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Israel Targets Pro-Iraq Palestinians Over Money Gifts


TEL AVIV — Israeli security forces have launched a crackdown on a faction of pro-Iraqi Palestinians, charging that it is helping Saddam Hussein foment violence by giving money to families of suicide bombers.

Documents released this week by Israeli intelligence sources showed hundreds of payments that Israel says total $15 million to Palestinians whose relatives were injured or killed, including some suicide bombers. Iraqi Vice President Taha Yassin Ramadan personally directed the transfer of funds through an Iraqi bank in Jordan, according to the documents.

Rakad Salem, the secretary-general of the Arab Liberation Front, a small pro-Iraqi political party that distributed the checks, was arrested Oct. 2 at his office in the West Bank city of Ramallah. He was expected to be tried in a closed military court in Jerusalem on charges of supporting terrorism.

Most families of the dead received $10,000, but those of suicide bombers often got as much as $25,000--the more generous grant awarded, as one of the documents put it, "according to the decision of Commander Saddam Hussein ... in appreciation of their bravery."

"This is the infrastructure of terrorism that Iraq established in the [Palestinian] territories," said an Israeli security official, who spoke on the condition of anonymity. "The directions came directly from [Iraqi President] Saddam Hussein and his deputy."

Israeli officials say the crackdown is unrelated to rising tensions with Iraq and is simply a matter of accumulating the evidence. Some of the documents were seized during an Aug. 25 raid of Arab Liberation Front offices in the West Bank city of Tulkarm. But the timing is curious in that the Arab Liberation Front has been very public in its activities for nearly two years. The checks are typically distributed with much fanfare at public rallies in the West Bank and Gaza Strip.

"The claims of the Israeli government about Saddam's support for Palestinians is part of the American campaign against Iraq. The Israelis want to speed up the military attack on Iraq," Ibrahim Zainan, a Gaza-based official with the Arab Liberation Front told the Palestinian newspaper Al Ayyam. He said that the organization plans to distribute an additional $1 million Monday to families of victims.

In the West Bank, Arab Liberation Front offices are closed and its senior personnel are keeping a low profile in anticipation of more arrests. One senior official of the political party, who spoke on the condition that he not be named, said that seven members were arrested during the 1991 Persian Gulf War.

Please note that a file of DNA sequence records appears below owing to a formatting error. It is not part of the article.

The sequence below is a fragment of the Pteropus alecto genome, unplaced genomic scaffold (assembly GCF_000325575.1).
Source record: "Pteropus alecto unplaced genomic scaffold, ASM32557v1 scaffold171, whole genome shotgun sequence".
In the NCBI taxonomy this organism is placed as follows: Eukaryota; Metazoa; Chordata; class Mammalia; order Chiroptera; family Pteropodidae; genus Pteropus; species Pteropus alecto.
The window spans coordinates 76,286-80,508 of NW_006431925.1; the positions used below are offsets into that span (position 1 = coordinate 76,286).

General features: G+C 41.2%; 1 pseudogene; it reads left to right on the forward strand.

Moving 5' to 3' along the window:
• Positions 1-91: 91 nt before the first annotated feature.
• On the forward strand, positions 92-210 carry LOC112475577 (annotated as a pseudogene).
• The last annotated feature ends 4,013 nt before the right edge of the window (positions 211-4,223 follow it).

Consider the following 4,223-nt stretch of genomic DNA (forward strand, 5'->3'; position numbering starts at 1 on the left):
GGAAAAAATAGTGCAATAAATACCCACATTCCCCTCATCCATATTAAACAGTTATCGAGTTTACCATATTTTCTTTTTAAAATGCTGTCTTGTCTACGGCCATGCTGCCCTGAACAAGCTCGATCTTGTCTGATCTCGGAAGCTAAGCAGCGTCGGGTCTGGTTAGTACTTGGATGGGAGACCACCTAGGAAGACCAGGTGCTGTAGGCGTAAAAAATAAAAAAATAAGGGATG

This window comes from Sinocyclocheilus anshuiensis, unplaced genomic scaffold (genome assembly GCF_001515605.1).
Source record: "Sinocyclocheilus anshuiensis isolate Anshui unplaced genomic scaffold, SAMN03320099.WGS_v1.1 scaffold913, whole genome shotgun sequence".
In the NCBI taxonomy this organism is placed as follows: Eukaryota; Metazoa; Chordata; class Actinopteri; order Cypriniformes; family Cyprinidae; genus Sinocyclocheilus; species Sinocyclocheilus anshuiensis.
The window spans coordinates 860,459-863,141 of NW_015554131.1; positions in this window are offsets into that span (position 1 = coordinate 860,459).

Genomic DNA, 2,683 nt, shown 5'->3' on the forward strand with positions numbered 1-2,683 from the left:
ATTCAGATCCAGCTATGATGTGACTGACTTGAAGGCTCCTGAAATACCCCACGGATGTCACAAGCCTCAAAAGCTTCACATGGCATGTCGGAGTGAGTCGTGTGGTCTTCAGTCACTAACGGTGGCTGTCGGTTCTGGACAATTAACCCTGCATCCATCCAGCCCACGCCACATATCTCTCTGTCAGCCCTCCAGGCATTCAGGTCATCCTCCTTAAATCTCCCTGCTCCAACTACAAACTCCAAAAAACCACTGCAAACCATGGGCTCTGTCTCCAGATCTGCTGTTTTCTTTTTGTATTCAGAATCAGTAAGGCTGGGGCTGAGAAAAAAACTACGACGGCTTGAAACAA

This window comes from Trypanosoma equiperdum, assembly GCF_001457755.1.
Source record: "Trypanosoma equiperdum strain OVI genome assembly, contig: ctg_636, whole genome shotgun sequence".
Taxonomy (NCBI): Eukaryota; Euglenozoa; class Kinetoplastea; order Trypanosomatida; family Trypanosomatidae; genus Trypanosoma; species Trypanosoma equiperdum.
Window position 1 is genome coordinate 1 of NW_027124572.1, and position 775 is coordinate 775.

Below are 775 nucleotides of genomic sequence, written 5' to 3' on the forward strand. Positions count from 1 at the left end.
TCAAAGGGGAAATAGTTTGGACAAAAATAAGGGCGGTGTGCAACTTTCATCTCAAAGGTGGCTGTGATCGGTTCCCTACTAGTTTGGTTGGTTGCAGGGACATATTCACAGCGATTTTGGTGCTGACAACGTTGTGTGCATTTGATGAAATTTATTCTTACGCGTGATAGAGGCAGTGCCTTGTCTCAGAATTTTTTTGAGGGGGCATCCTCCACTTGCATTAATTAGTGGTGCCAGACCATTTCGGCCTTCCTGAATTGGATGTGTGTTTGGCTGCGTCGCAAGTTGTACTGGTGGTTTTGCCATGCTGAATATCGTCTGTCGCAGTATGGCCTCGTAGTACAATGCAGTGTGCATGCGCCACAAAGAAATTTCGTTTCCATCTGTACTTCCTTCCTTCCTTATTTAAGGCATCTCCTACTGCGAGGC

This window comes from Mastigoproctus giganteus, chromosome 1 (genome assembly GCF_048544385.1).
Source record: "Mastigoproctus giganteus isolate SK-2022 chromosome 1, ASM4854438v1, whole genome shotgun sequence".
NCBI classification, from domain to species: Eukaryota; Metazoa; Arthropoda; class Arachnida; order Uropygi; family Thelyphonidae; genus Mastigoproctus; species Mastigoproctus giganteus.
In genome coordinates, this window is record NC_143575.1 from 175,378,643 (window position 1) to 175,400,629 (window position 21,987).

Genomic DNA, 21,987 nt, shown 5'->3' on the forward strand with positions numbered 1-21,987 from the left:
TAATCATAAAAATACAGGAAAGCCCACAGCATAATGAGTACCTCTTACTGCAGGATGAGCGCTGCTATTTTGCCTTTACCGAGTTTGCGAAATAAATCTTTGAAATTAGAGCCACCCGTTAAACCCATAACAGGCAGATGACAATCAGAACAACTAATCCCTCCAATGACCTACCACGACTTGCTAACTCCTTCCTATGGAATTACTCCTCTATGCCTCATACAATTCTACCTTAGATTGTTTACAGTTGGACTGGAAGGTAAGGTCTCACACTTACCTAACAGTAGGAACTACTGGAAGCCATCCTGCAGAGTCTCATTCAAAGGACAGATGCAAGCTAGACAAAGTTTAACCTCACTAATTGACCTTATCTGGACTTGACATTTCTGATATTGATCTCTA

The official disputed the Israeli assertion that the money Iraq is distributing is tantamount to encouraging terrorism.

"This is charity that we are giving to a family that has lost their son or daughter. Somebody who is going to sacrifice himself is not thinking about money. It is about their soul," the official said. He did not, however, deny Israel's complaint that the largest checks were going to families of suicide bombers. "The one who takes the initiative to be killed is worth more than someone who is killed sitting inside their house," he said.

The documents that Israel released included copies of checks to families of some of the deadliest bombers, such as Fuad Hurani, who killed 11 people March 9 in a Jerusalem cafe. His mother received $25,000 in June, according to the papers. Detailed lists classify the recipients into families of successful suicide bombers, families of suicide bombers who managed only to kill themselves, and families of those who were killed in other sorts of incidents.

The Israelis acknowledged that there was no evidence of payments being received before suicide bombings, but they maintain that the prospect of bombers' families receiving the money afterward is still an inducement.

"The terrorists who plan to kill themselves know their families will get money, and that adds to their motivation," the Israeli security source said.

In addition, Saudi Arabia is giving payments of $5,300 to families of Palestinians killed in the violence, but it does not make distinctions about how they were killed.

"We have every indication that the Iraqis are eager for things to escalate here in order to interfere with U.S. planning," said Eran Lehrman, a former Israeli intelligence official.

Since the Palestinian uprising began in September 2000, Iraq has evacuated Palestinians for medical treatment and sent aid. Iraq has also provided grants of up to $25,000 for Palestinians whose houses were bulldozed by Israel in the West Bank city of Jenin.

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